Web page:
Dollarization of the Ghanaian Economy: MD writes.

By Guest Blogger: David Mawutor Avor ( M. D. Avor );

Not too long ago, I used to watch the News on television without giving a hoot about business news. In fact, I would rather switch my channel to a different station than watch all those “meaningless” figures about the “dollar is trading at…” and so forth. How times change! Now that I have started
involving myself in transactions that require foreign currencies, “necessity is laid on me” to take keen interest in the subject of foreign exchange.
This Saturday, I received a called from one of my very good friends from my high school days and we ended up discussing the way exchange rates are going in Ghana. Following the discussions, I decided to write my own opinion on the issue.
In January 2012, you needed about GH¢ 1.27 to get a dollar. Today (June, 2012), you need GH¢ 1.97 to get a single dollar!

What is responsible for this free fall of the cedi?
To an economics student like myself, the answer to this question is quite simple – DEMAND AND SUPPLY. Ghanaians demand for foreign currencies especially the dollar, far outweighs the supply we have in the economy.
I have the privilege of working in one of Ghana’s best insurance companies. Currently in my company, we have succumbed to the pressure of issuing a number of insurance policies in dollar rates instead of cedi. Try paying school fees at any so called international school around and, I assure you that you will most certainly pay in dollars.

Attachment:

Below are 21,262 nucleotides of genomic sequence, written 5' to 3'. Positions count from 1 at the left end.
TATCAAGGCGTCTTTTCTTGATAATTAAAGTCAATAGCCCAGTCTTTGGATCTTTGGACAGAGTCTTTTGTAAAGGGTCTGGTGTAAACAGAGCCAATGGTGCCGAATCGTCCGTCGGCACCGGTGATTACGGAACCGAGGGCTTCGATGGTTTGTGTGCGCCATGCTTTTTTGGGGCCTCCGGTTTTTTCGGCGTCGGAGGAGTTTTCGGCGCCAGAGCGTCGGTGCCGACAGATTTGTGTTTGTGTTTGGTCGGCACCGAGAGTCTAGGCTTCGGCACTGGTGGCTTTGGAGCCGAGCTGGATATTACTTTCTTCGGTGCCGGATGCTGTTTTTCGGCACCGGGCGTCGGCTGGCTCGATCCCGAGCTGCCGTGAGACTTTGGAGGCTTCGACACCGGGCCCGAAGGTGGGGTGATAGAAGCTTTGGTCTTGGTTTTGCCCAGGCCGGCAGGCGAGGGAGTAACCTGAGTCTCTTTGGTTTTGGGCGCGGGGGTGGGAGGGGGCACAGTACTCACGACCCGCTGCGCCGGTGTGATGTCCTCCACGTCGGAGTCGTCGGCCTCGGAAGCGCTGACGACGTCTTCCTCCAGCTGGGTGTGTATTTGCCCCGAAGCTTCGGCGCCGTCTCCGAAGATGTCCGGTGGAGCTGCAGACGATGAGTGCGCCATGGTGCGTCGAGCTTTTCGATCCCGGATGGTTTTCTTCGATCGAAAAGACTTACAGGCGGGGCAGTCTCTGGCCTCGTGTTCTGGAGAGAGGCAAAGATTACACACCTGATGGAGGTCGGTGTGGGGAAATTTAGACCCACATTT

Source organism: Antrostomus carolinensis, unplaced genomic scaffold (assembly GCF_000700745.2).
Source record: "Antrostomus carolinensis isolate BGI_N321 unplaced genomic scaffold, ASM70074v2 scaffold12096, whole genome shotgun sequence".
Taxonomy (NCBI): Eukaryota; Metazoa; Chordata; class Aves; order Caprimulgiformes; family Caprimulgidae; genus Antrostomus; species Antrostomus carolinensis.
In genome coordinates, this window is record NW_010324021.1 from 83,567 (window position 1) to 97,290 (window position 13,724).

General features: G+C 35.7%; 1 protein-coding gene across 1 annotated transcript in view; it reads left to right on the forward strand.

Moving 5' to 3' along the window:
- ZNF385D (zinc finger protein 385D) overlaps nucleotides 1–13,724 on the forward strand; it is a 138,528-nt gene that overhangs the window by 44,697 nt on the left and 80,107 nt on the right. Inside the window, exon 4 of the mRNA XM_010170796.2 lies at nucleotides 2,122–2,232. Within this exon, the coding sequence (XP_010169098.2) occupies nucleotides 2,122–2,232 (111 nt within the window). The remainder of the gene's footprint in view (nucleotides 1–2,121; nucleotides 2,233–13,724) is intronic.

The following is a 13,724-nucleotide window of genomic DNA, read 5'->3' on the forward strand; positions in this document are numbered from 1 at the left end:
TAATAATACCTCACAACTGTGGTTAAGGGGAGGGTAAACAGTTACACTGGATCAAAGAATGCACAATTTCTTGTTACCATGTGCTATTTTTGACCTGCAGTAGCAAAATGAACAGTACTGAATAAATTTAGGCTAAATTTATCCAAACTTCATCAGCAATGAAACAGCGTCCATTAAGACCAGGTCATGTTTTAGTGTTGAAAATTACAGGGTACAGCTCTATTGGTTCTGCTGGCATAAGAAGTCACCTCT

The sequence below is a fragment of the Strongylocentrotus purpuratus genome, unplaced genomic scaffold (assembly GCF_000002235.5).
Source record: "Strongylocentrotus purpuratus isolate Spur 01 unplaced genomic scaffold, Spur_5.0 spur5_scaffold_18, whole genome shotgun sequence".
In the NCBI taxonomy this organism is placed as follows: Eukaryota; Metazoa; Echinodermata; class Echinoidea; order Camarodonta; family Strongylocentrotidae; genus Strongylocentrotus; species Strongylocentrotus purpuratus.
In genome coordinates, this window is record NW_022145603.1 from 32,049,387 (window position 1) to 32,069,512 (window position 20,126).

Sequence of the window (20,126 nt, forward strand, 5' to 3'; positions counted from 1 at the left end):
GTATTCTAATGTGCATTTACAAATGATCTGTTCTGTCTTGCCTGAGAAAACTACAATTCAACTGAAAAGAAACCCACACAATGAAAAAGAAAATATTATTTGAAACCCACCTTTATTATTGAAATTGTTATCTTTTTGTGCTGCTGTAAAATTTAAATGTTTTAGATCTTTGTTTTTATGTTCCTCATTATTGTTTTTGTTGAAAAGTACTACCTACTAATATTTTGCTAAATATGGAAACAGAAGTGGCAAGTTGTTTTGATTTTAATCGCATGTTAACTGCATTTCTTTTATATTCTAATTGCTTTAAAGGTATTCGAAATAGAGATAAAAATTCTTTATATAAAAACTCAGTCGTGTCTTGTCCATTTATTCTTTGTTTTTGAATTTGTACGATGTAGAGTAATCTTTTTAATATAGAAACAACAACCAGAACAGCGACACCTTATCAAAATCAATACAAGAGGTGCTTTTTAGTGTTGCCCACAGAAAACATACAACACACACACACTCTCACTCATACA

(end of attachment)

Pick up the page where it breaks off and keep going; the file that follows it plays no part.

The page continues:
Do I blame individuals who quote their prices in dollars?
Certainly not! A business minded person like me, will never blame individuals who try to keep their money in things that will appreciate in the future. So knowing that the dollar is most likely to increase against the cedi in the future, I do not blame any business or business minded individual who tries to protect his or her “hard-earned” currency by changing them now for dollars.
But I must also admit that this free fall of the cedi is equally not good for all of us!  
What is the way forward then?
Simple, Government policies! Government has the power to at least minimize the free fall of our beloved currency. How? One of two options:

1. By increasing the supply of dollar notes. This can be achieved by buying more dollars from the international market and releasing them into the economy (which to me is the easier but weaker option) or
2. By decreasing the demand for dollar notes. Policies such as banning the practice of quoting prices of local items in dollars, increasing our domestic production of food crops so as to reduce our imports etc, but as you will agree with me, these options are tougher and need GUTS ON THE PART OF GOVERNMENT.

Now the multi-million dollar question (or, the multi-million cedi question): DO OUR LEADERS HAVE THE GUTS TO CALL THE SHORTS TO SAVE OUR “POOR” CEDI?We live to see! 

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